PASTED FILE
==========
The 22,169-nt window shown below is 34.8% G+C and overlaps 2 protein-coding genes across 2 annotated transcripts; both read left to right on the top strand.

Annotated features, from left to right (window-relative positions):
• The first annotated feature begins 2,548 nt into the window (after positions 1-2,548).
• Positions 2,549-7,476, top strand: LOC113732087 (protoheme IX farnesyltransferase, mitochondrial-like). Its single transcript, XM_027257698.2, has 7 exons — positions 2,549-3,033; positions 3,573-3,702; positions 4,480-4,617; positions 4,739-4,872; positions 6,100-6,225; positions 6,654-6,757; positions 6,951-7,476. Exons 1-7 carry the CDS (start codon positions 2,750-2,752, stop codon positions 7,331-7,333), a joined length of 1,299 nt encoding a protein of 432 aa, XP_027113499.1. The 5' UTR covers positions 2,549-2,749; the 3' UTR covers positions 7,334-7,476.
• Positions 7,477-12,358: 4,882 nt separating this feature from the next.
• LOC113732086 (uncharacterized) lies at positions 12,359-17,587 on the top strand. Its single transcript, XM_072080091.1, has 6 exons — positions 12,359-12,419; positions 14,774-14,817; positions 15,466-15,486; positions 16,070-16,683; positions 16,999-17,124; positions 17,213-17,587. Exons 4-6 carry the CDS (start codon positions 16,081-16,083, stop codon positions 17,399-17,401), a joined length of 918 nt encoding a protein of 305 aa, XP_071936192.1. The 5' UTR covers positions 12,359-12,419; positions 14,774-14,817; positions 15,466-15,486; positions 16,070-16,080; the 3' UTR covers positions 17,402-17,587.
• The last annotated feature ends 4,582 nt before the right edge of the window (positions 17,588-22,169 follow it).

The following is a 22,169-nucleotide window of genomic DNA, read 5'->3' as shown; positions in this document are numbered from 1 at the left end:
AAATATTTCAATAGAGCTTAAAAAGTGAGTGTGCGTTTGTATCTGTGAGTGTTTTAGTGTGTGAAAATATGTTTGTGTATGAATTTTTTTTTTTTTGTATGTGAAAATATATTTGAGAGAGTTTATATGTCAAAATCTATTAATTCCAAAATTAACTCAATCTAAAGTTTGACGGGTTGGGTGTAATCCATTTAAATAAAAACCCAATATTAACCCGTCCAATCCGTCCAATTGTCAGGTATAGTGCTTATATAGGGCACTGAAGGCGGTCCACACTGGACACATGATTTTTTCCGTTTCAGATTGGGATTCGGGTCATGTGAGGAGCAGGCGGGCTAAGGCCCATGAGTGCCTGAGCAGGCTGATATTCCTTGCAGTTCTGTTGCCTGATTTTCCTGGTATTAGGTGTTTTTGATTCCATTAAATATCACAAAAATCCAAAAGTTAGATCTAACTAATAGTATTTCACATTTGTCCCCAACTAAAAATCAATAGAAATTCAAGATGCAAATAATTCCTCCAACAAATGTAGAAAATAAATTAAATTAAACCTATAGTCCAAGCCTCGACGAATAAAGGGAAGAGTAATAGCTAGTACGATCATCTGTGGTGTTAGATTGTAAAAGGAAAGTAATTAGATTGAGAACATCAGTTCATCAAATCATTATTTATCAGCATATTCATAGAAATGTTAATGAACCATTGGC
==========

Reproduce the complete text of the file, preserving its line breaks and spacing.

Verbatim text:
The 22,169-nt window shown below is 34.8% G+C and overlaps 2 protein-coding genes across 2 annotated transcripts; both read left to right on the top strand.

Annotated features, from left to right (window-relative positions):
• The first annotated feature begins 2,548 nt into the window (after positions 1-2,548).
• Positions 2,549-7,476, top strand: LOC113732087 (protoheme IX farnesyltransferase, mitochondrial-like). Its single transcript, XM_027257698.2, has 7 exons — positions 2,549-3,033; positions 3,573-3,702; positions 4,480-4,617; positions 4,739-4,872; positions 6,100-6,225; positions 6,654-6,757; positions 6,951-7,476. Exons 1-7 carry the CDS (start codon positions 2,750-2,752, stop codon positions 7,331-7,333), a joined length of 1,299 nt encoding a protein of 432 aa, XP_027113499.1. The 5' UTR covers positions 2,549-2,749; the 3' UTR covers positions 7,334-7,476.
• Positions 7,477-12,358: 4,882 nt separating this feature from the next.
• LOC113732086 (uncharacterized) lies at positions 12,359-17,587 on the top strand. Its single transcript, XM_072080091.1, has 6 exons — positions 12,359-12,419; positions 14,774-14,817; positions 15,466-15,486; positions 16,070-16,683; positions 16,999-17,124; positions 17,213-17,587. Exons 4-6 carry the CDS (start codon positions 16,081-16,083, stop codon positions 17,399-17,401), a joined length of 918 nt encoding a protein of 305 aa, XP_071936192.1. The 5' UTR covers positions 12,359-12,419; positions 14,774-14,817; positions 15,466-15,486; positions 16,070-16,080; the 3' UTR covers positions 17,402-17,587.
• The last annotated feature ends 4,582 nt before the right edge of the window (positions 17,588-22,169 follow it).

The following is a 22,169-nucleotide window of genomic DNA, read 5'->3' as shown; positions in this document are numbered from 1 at the left end:
AAATATTTCAATAGAGCTTAAAAAGTGAGTGTGCGTTTGTATCTGTGAGTGTTTTAGTGTGTGAAAATATGTTTGTGTATGAATTTTTTTTTTTTTGTATGTGAAAATATATTTGAGAGAGTTTATATGTCAAAATCTATTAATTCCAAAATTAACTCAATCTAAAGTTTGACGGGTTGGGTGTAATCCATTTAAATAAAAACCCAATATTAACCCGTCCAATCCGTCCAATTGTCAGGTATAGTGCTTATATAGGGCACTGAAGGCGGTCCACACTGGACACATGATTTTTTCCGTTTCAGATTGGGATTCGGGTCATGTGAGGAGCAGGCGGGCTAAGGCCCATGAGTGCCTGAGCAGGCTGATATTCCTTGCAGTTCTGTTGCCTGATTTTCCTGGTATTAGGTGTTTTTGATTCCATTAAATATCACAAAAATCCAAAAGTTAGATCTAACTAATAGTATTTCACATTTGTCCCCAACTAAAAATCAATAGAAATTCAAGATGCAAATAATTCCTCCAACAAATGTAGAAAATAAATTAAATTAAACCTATAGTCCAAGCCTCGACGAATAAAGGGAAGAGTAATAGCTAGTACGATCATCTGTGGTGTTAGATTGTAAAAGGAAAGTAATTAGATTGAGAACATCAGTTCATCAAATCATTATTTATCAGCATATTCATAGAAATGTTAATGAACCATTGGC